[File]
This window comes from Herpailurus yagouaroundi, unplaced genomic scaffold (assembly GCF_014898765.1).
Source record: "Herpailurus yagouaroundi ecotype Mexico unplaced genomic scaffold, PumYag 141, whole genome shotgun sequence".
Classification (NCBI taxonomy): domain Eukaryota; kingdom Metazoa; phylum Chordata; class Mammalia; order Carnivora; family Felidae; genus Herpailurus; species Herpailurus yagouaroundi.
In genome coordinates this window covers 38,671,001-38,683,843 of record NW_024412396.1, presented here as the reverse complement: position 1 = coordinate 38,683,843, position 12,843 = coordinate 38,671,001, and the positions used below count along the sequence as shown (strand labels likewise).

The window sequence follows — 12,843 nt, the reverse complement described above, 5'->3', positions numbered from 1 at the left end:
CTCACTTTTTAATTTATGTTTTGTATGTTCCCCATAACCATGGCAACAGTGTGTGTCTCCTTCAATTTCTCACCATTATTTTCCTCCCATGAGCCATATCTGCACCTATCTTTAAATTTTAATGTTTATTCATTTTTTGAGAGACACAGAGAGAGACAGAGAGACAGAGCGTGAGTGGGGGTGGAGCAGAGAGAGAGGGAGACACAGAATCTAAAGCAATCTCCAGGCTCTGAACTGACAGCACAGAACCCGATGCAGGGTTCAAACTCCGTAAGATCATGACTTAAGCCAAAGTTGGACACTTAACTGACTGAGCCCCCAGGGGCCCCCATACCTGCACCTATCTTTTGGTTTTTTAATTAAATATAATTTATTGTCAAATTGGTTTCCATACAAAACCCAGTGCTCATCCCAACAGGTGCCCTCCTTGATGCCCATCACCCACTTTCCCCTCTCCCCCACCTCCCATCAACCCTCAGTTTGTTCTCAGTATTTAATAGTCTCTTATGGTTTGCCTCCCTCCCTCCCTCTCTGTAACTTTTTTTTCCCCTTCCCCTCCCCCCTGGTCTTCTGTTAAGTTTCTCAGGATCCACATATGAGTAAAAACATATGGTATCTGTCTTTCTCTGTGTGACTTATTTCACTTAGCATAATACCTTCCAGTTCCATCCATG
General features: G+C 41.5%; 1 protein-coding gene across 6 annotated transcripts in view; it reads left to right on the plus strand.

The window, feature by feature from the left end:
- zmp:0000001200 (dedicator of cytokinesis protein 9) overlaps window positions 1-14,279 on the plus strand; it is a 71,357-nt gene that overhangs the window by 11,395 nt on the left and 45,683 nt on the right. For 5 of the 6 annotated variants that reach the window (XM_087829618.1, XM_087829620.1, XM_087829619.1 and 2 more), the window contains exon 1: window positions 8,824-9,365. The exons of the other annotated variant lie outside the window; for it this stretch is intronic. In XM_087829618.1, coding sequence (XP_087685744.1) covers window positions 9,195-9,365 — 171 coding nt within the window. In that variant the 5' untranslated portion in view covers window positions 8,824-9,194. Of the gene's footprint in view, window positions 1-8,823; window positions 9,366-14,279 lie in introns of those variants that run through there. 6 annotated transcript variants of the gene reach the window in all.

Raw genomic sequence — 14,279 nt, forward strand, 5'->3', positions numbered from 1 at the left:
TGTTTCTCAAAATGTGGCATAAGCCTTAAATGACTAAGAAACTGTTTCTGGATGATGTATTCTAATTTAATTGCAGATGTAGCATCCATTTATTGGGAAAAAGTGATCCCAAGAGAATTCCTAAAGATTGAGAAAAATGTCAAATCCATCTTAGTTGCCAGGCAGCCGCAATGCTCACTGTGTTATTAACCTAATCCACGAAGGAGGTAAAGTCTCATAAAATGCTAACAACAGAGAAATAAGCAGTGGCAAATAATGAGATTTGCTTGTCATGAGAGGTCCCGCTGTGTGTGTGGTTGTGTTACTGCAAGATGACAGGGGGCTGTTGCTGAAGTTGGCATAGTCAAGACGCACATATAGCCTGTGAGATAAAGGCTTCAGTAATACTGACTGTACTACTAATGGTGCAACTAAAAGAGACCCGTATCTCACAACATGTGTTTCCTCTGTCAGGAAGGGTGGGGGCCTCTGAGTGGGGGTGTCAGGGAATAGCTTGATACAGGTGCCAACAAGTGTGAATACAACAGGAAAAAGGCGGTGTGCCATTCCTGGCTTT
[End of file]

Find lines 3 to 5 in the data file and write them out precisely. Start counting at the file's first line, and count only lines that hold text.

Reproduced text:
Classification (NCBI taxonomy): domain Eukaryota; kingdom Metazoa; phylum Chordata; class Mammalia; order Carnivora; family Felidae; genus Herpailurus; species Herpailurus yagouaroundi.
In genome coordinates this window covers 38,671,001-38,683,843 of record NW_024412396.1, presented here as the reverse complement: position 1 = coordinate 38,683,843, position 12,843 = coordinate 38,671,001, and the positions used below count along the sequence as shown (strand labels likewise).

The window sequence follows — 12,843 nt, the reverse complement described above, 5'->3', positions numbered from 1 at the left end: